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Atmospheric Measurement Techniques An interactive open-access journal of the European Geosciences Union

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https://doi.org/10.5194/amt-2018-87
© Author(s) 2018. This work is distributed under
the Creative Commons Attribution 4.0 License.
Research article
08 May 2018
Review status
This discussion paper is a preprint. It is a manuscript under review for the journal Atmospheric Measurement Techniques (AMT).
Photocurrent modelling and experimental confirmation for Meteor Smoke Particle Detectors onboard atmospheric sounding rockets
Gabriel Giono1,2, Boris Strelnikov1, Heiner Asmus1, Tristan Staszak1, Nickolay Ivchenko2, and Franz-Josef Lübken1 1Leibniz Institute of Atmospheric Physics at the Rostock University (IAP), Kühlungsborn, Germany
2Department of Space and Plasma Physics, School of Electrical Engineering, KTH-Royal Institute of Technology, Stockholm, Sweden
Abstract. Characterizing the photoelectron current induced by the Sun’s UV radiation is crucial to ensure accurate daylight measurements from particle detectors. This article lays out the methodology used to address this problem in the case of the Meteor Smoke Particle Detectors (MSPDs), developed by the Leibniz Institute of Atmospheric Physics in Kühlungsborn (IAP) and to be flown onboard the PMWE (Polar Meosphere Winter Echoes) sounding rockets in mid-April 2018. The methodology focuses on two complementary aspects: modelling and experimental measurements. A detailed model of the MSPD photocurrent was created based on the expected solar UV flux, the atmospheric UV absorption as a function of height by molecular oxygen and ozone, the photoelectric yield of the material coating the MSPD as a function of wavelength, the index of refraction of these materials as a function of wavelength and the angle of incidence of the illumination onto the MSPD. Due to its complex structure composed of a central electrode shielded by two concentric grids, extensive ray tracing calculations were conducted to obtain the incidence angles of the illumination on the central electrode, and this for various orientations of the MSPD with respect to the Sun. Results of the modelled photocurrent at different heights and for different materials, as well as for different orientation of the detector, are presented. As a pre-flight confirmation, the model was used to reproduce the experimental measurements conducted by Robertson et. al. (2014) and agrees within an order of magnitude. An experimental setup for the calibration of the MSPD photocurrent is also presented. The photocurrent induced by the Lyman-alpha line from a deuterium lamp was recorded inside a vacuum chamber using a narrow-band filter, while an UV-sensitive photodiode was used to monitor the UV flux. These measurements were compared with the model prediction, and also matched within the same order of magnitude. Although precisely modelling the photocurrent is a challenging task, this article quantitatively improved the understanding of the photocurrent on the MSPD and discusses possible strategies to untangle the MSP current from the photocurrent recorded in-flight.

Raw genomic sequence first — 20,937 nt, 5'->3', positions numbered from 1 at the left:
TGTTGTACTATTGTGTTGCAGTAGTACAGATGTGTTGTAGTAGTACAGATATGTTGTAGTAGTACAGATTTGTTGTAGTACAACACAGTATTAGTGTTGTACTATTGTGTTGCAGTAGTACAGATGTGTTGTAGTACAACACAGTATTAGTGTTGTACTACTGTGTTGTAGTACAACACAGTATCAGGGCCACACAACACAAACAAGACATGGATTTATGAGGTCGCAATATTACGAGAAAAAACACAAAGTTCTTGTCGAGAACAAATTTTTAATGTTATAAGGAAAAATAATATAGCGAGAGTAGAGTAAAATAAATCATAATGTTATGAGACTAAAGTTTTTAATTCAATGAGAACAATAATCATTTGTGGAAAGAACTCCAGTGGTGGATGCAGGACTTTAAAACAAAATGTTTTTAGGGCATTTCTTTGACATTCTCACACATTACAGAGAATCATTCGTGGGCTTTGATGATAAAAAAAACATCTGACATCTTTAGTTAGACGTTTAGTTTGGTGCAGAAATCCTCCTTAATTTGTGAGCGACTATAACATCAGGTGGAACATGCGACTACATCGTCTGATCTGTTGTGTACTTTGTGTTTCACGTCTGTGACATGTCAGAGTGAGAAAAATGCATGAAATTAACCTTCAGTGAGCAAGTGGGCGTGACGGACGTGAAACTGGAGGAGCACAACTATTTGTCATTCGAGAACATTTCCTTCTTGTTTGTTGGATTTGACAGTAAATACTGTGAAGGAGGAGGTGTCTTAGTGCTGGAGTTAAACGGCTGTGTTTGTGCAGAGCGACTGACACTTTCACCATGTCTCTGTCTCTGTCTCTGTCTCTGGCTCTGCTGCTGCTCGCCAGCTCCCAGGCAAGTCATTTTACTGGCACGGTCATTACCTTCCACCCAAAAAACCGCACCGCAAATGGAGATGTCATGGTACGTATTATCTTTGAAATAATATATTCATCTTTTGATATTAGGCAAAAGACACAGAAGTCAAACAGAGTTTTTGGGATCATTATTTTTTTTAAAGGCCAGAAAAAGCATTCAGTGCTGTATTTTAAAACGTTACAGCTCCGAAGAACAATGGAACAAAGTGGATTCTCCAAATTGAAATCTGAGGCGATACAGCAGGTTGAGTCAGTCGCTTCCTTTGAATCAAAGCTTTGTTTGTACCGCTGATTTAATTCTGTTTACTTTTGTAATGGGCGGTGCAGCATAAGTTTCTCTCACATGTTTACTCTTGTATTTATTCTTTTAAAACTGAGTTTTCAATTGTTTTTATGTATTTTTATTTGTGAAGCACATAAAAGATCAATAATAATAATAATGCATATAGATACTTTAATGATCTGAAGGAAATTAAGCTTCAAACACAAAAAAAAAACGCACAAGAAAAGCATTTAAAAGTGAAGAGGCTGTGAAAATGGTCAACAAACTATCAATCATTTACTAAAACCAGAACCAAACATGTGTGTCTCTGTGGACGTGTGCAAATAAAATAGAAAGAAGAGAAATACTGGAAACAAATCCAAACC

Citation: Giono, G., Strelnikov, B., Asmus, H., Staszak, T., Ivchenko, N., and Lübken, F.-J.: Photocurrent modelling and experimental confirmation for Meteor Smoke Particle Detectors onboard atmospheric sounding rockets, Atmos. Meas. Tech. Discuss., https://doi.org/10.5194/amt-2018-87, in review, 2018.
Gabriel Giono et al.
Gabriel Giono et al.
Gabriel Giono et al.

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Short summary
Energetic photons, such as the Sun ultraviolet light, are able to eject electrons from a material surface, therefore creating an electrical current, also called photocurrent. A proper estimation of this photocurrent can be crucial for space or rocket born particle detector, as it can dominate over the current of interest (induced by charged particle for example). This article outlines the recipe for photocurrent modeling and for experimental confirmation in a laboratory.
Energetic photons, such as the Sun ultraviolet light, are able to eject electrons from a...
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